trade tales | Jan 15, 2021 |
What was the most important business lesson you learned in 2020?

The last year has been a challenge, to put it in the mildest of terms. With a pandemic, civil unrest and economic uncertainty, 2020 made it difficult to take care of yourself and your family, let alone run a small business. Despite all that, designers persevered. We asked 10 interior designers—Leah Alexander, Kylie Bodiya, Joe Ireland, Whitney Jones, Mary Maloney, Marguerite Rodgers, Ashley Ross, Eric J. Smith, Bradley Stephens and Julie Weber Gligor—to share the most important business lesson they learned in 2020.

Whitney Jones
Whitney JonesBritt Smith Photography

On track
“One of the most important lessons I learned is to stick to the process. Every time I’ve swayed from my design process, I found myself—and my client—stuck and confused on how to move forward, leaving me scrambling to get the project back on track. I’ve designed a step-by-step process that works well for my design firm, and with all that’s happened, my sanity and productivity were put to the test. I created a spreadsheet that I now work from that moves me along, making sure I don’t get off track, whether the project is small or large.” —Whitney Jones, Whitney J Decor, Gretna, Louisiana

Marguerite Rodgers
Marguerite RodgersCourtesy of Marguerite Rodgers

Remote control
“The most important lessons we learned were how important it is to be flexible, self-motivating, and open to new ways of working. As interior designers, we are accustomed to having many in-person meetings, whether on a construction site, communicating our designs to our clients, or with vendors. We’ve adapted to have as few in-person meetings as possible and have found that working with our clients through Zoom and digital design formats has been successful.” —Marguerite Rodgers, Marguerite Rodgers Interior Design, Philadelphia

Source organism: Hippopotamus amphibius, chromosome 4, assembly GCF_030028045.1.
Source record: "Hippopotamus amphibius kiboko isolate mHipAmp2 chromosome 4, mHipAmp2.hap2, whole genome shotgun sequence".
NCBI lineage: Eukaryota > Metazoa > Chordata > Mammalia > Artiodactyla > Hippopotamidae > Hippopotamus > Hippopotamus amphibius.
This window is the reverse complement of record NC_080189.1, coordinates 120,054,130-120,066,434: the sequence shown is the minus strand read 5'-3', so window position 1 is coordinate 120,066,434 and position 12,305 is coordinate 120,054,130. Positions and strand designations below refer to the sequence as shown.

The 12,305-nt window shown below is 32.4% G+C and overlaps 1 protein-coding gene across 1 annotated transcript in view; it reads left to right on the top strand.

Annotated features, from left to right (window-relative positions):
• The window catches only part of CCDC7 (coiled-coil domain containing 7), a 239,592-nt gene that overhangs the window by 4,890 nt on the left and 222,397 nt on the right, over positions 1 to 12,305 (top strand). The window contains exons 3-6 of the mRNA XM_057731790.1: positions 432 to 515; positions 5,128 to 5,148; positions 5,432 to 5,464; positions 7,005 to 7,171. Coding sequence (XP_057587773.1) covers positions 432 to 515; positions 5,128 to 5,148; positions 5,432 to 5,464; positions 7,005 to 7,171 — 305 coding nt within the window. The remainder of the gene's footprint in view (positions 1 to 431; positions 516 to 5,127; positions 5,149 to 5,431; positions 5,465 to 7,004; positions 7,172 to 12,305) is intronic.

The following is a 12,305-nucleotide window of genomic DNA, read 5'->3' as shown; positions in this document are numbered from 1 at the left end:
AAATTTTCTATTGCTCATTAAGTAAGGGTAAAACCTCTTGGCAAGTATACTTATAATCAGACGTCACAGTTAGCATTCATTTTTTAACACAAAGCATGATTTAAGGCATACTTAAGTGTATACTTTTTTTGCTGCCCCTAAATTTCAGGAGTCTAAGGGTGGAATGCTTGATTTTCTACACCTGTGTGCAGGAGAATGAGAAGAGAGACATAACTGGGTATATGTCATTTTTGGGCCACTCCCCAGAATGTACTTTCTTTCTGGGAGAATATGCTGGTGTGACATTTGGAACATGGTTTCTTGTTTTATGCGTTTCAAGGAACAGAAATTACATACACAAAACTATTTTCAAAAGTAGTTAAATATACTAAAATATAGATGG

Eric J. Smith
Eric J. SmithCourtesy of Eric J. Smith

Flexibility brings stability
“There is an old saying, ‘Be firm in your decisions, but flexible in your approach.’ This has been significantly reinforced in the past 10 months. Flexibility and adaptability were key in so-called ‘normal’ times, but since the COVID-19 protocols began, we have had to find new ways to stay busy, relevant and productive. Whether keeping your team in tune and in contact or improving preparations and planning for virtual client meetings, becoming more flexible has been key and will remain so moving forward. I would also say giving yourself some slack, as not all of this technology is perfect—screens do freeze and drawings are not always at your fingertips. You need to keep a sense of humor to work through some of the issues.” —Eric J. Smith, Eric J. Smith Architect, New York

Ashley Ross
Ashley RossCourtesy of Ashley Ross

Show what you stand for
“During civil unrest and a global pandemic, I doubled down in all aspects of business. I hired a business coach, I spent marketing dollars and doubled my projections for the year. I found a comforting level of security and validation by leaning into my most authentic self as an African American woman in design by rolling full steam ahead to merge my beliefs with the work I do. Last year quickly taught me that life is way too short to build a company that does not stand for something bigger than yourself. These lessons have shaped a more intentional client experience and the way Muse Noire Interiors is presented to the world: unapologetically Black and genuinely passionate about creating a safe space for creatives of color in the home design industry.” —Ashley Ross, Muse Noire Interiors, Charlotte, North Carolina

Joe Ireland and Julie Weber Gligor
Joe Ireland and Julie Weber Gligor Courtesy of Joe Ireland